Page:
The National Community Solar Partnership, a Department of Energy (DOE) program, set an ambitious goal of enabling enough community solar projects to power the equivalent of 5 million households, and achieve $1 billion in combined energy bill savings. This goal aligns with the DOE’s greater target of 100% clean electricity by 2035 and places a focus on ensuring that American citizens can meaningfully access the benefits of the energy transition.
DOE reports that by year’s end 2020, about 3GW of community solar in the US was active, enough to power about 600,000 homes. The community solar model only represents about 8% of the total distributed solar capacity in the nation. This target would entail a jump from 3GW installed capacity to 20GW by 2025. DOE estimates customers enrolling in community solar will save an average of about 20% on energy bills.
There are some barriers to entry that have kept community solar a relatively small portion of the generation mix. Less than half of the states currently have supportive policies. Many community solar projects face interconnection issues, uncertainty around financing and maintaining subscriber enrollment. Currently, sixteen states have codified community solar into their renewable portfolio standards, requiring grid controllers to interconnect such projects to the grid.
Income level is another significant barrier to adopting solar. Particularly, owning a rooftop solar system can be difficult to have the upfront funds or proper credit score to qualify for. Households earning less than $100k represent 2/3 of all US households but adopted less than half of all residential solar systems in 2018. The contrast is even more stark for those households earning less than $50k per year. Community solar may offer a pathway for Americans that would otherwise not be able to own or lease a system.
The National Community Solar Partnership looks to identify and reduce these barriers to hit the topline target. It is increasing its investment in technical experience and capacity building. For 2022, the Partnership will invest $1 million in technical assistance, which is provided on a rolling basis to registered partners.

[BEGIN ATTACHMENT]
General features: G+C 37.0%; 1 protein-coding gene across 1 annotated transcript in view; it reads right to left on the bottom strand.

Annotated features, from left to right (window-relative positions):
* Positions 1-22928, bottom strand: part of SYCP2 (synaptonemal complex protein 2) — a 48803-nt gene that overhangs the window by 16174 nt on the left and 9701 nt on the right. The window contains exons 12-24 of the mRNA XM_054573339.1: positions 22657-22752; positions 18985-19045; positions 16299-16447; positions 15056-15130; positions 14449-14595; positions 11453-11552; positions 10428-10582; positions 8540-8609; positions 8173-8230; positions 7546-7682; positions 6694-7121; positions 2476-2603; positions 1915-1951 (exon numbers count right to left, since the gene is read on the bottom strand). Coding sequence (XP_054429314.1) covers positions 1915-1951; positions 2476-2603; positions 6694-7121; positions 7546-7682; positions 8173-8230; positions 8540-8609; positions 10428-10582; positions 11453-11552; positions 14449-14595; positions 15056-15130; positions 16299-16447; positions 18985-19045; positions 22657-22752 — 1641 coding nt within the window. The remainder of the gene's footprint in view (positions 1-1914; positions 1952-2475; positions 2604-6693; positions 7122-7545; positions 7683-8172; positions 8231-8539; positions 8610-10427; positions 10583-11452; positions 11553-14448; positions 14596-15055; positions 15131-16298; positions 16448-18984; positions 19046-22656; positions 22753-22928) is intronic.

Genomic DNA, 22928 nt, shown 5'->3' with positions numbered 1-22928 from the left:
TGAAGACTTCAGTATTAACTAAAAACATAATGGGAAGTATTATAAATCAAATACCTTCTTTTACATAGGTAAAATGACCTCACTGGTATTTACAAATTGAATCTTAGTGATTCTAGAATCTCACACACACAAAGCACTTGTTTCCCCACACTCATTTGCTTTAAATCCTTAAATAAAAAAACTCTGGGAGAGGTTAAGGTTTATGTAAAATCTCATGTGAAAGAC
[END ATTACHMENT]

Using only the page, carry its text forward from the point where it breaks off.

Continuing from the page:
Currently, there is no federal legislation to support community solar. The Partnership instead will work with states to develop and administer their own policies. This month, the Partnership will launch a States Collaborative to convene and support states in policymaking.
DOE will also launch the Credit Ready Solar Initiative to standardize the process to apply for community solar project financing. Philanthropic dollars may play a role in providing additional lending or grants to cover financing gaps. A Credit Ready Learning Lab will help small or new community solar developers learn about the ins and outs of community solar project funding.
The program is also developing a tool that matches recipients of other federally managed low-income programs with available community solar subscriptions. This tool can both reduce energy costs for program participants and make it easier for developers to connect with potential subscribers.
Finally, the Partnership plans to build awareness and understanding of community solar through a network of community-level promoters. This is particularly important in communities where there is a history of predatory energy providers, said DOE.
Watch the annual 2022 summit below:
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